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“Oh, We’ve Got Both Kinds”: A View From RSNA

doctor looking at brain scan images on a computer

I recently returned from the annual post-Thanksgiving pilgrimage to Chicago’s McCormick Place for the annual Radiology Society of North America (RSNA) imaging extravaganza. Apart from wreaking havoc on our holiday travels, it is a Chicago institution.

100 year anniversary logo for RSNA - Radiological Society of North America

In addition to numerous displays of truly amazing technology to peer inside the human body and manipulate those images in breathtaking ways, the conference featured key themes focused on where the practice of radiology is heading in the age of accountable care. One recurring theme was “patient-centered radiology,” an important trend in an industry that has been an aggressive adopter of technology. However most of that technological focus has been on enhancing interdepartmental communication, faster study throughput, and faster and more sophisticated image manipulation.

This is just the beginning. The future of radiology will lie in the ability to manage informatics to truly put the patient at the center of care and improve care delivery.

At RSNA, everyone was touting a vendor-neutral archive (VNA) that will deliver on the promise of patient-centered care. A common feature and tagline for every VNA was “DICOM and non-DICOM data.” However, upon closer inspection of nearly all vendor offerings, non-DICOM data is simply another way of saying more images – JPEGS, BMPs and PDFs.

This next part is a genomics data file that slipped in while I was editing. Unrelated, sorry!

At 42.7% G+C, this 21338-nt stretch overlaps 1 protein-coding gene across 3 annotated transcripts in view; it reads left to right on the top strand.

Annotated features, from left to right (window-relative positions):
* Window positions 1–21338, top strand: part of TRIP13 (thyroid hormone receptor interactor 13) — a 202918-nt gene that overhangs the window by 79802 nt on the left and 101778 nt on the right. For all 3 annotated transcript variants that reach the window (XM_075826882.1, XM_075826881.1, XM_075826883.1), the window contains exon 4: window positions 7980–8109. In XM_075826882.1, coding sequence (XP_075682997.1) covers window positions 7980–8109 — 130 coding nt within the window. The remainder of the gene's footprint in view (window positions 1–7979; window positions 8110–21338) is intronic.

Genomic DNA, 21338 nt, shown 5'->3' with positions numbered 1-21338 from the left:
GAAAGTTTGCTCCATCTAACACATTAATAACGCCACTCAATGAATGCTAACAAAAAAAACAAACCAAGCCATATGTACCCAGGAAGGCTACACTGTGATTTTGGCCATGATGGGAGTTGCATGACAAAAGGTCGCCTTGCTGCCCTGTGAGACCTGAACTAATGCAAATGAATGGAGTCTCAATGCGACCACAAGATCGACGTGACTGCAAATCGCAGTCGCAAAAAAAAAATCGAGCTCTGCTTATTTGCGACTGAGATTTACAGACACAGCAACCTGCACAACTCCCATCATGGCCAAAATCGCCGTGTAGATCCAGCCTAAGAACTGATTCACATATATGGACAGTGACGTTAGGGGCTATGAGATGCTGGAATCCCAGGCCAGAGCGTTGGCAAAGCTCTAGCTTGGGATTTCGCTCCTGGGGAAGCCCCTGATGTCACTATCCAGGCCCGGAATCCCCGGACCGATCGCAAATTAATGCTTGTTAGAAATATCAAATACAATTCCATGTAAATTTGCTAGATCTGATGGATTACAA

I’m reminded of another Chicago institution – the “Blues Brothers” film. When John Belushi’s character Jake Blues asks the bartender what kind of music they play at Bob’s Country Bunker, she replies, “Oh, we’ve got both kinds. We got country and western.”

Radiologists and the systems they use need more than country and western, so to speak. To achieve truly patient-centered radiology, systems that were designed to share radiology information, particularly the evolving VNAs, must break out of the pure image mindset and embrace all kinds of clinical data.

Radiologists complain about the lack of clinical context when receiving orders. They often view themselves as working in a vacuum and are at the mercy of the referring physicians when it comes to getting appropriate clinical histories. A patient's chronic conditions offer the context in which acute symptoms and findings can be interpreted more accurately.

A recent study in the Journal of Digital Imaging suggests that nearly 60% of radiology orders have no mention of important chronic conditions like Crohn’s disease, HIV, and diabetes. The study demonstrates “an alarming lack of communication of pertinent medical information to the radiologist, which may negatively impact interpretation quality.”

The future of patient-centric radiology requires key systems like VNAs to support holistic data aggregation about the patient – not just image data. Prior to reading an exam, the radiologist should have a full and accurate presentation of existing diagnoses, doctors’ notes, wearables data, and even biomarker or genomic information.

Radiologists cannot take their place in the precision medicine initiatives of the future until they have this more comprehensive view of the patient. This will enable the radiologist to consider the imaging studies in a much broader context, which will lead to improved diagnostic accuracy.

If we want radiology to effectively drive outcomes, radiology systems must become as comfortable with EMR and lab data as they are today with images. Put another way, for radiologists supporting true patient-centric care, the VNA must be more than “country and western.” It must also be blues, jazz, and rock ‘n’ roll.


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